Posts Tagged ‘Roger Harris’

Expanding Capacity and Dining Car Service Moving at Slow Pace, Amtrak Officials Say

September 24, 2021

Top Amtrak executives gave a glimpse of Amtrak’s near-term future this week during a meeting of the Rail Passengers Association and many rail advocates are likely to frustrated and encouraged at the same time by what they heard.

On the positive side, Amtrak is moving to make dining car meals available to passengers other than just those holding sleeper class tickets. It is even working toward upgrading dining car meals on eastern long distance trains.

Yet it will take some time before coach passengers anywhere will be able to buy dining car meals.

Also expected to take time will be increasing capacity on long-distance trains because the cars needed to do that are in storage and Amtrak needs to bolster its mechanical work force before those cars can be put back into revenue service.

Amtrak’s chief marketing and revenue officer, Roger Harris, said the passenger carrier is still seeking “to get the service right” before opening dining car meals to coach passengers.

A first step in that direction will be taken in October when business passengers aboard the Seattle-Los Angeles Coast Starlight will be able to buy dining car meals.

Harris cited a litany of factors for moving slowly to open up dining car meals to more passengers.

He said many on-board crew members have returned from furloughs imposed during the COVID-19 pandemic and Amtrak doesn’t want to overwhelm them with such tasks as collecting cash and overseeing COVID restrictions.

“Our intention all along was to get to a point where we could offer it to coach customers,” Harris said.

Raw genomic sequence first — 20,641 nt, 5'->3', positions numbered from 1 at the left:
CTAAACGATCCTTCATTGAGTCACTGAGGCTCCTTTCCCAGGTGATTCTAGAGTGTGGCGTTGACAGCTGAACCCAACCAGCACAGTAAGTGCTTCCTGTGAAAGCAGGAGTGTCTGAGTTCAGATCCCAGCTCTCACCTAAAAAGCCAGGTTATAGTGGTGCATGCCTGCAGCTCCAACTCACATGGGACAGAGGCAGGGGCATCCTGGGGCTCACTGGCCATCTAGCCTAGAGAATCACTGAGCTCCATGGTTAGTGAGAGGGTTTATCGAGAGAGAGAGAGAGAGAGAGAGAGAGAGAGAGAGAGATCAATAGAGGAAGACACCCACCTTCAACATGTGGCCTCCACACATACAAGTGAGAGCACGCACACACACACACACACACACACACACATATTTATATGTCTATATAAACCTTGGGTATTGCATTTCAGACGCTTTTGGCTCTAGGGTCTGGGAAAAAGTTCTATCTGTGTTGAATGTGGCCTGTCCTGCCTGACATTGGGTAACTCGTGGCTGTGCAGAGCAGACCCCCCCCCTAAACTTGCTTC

He described the Coast Starlight move as a trial run to see how it plays out.

“The idea is to start small and work through the issues that we inevitably will encounter by opening up the dining car to more customers,” Harris said. “Then if the test is successful, we will roll it out to additional markets.”

As for the eastern trains, Harris said Amtrak is consulting with a food vendor who has worked with the passenger carrier to enhance meals served on Acela trains in the Northeast Corridor.

The vender is working with Amtrak “with a lot of menu items to find out what will work well within the constraints of single-level dining cars.” Harris said.

Harris acknowledged that many passengers riding eastern long-distance trains have complained about repetitive food offerings.

Starting in June 2018 Amtrak began moving away from full-service dining cars on eastern long-distance trains in favor of food prepared off the trains and reheated onboard.

That service eventually evolved to one bowl entrees with a few side items.

“By trying to offer different types of foods that are more appealing we think we can substantially upgrade the food offerings on the East Coast,” Harris said.

“We’re also looking at putting on new types of ovens and other kitchen equipment to be more creative in the types of food offerings we have.”

Amtrak initially chose its western long-distance trains for upgraded dining car service because it had the ability to restore employees on those trains and dining is such a critical part of the experience,” Harris said. “We wanted to live up to the expectations of our customers there.”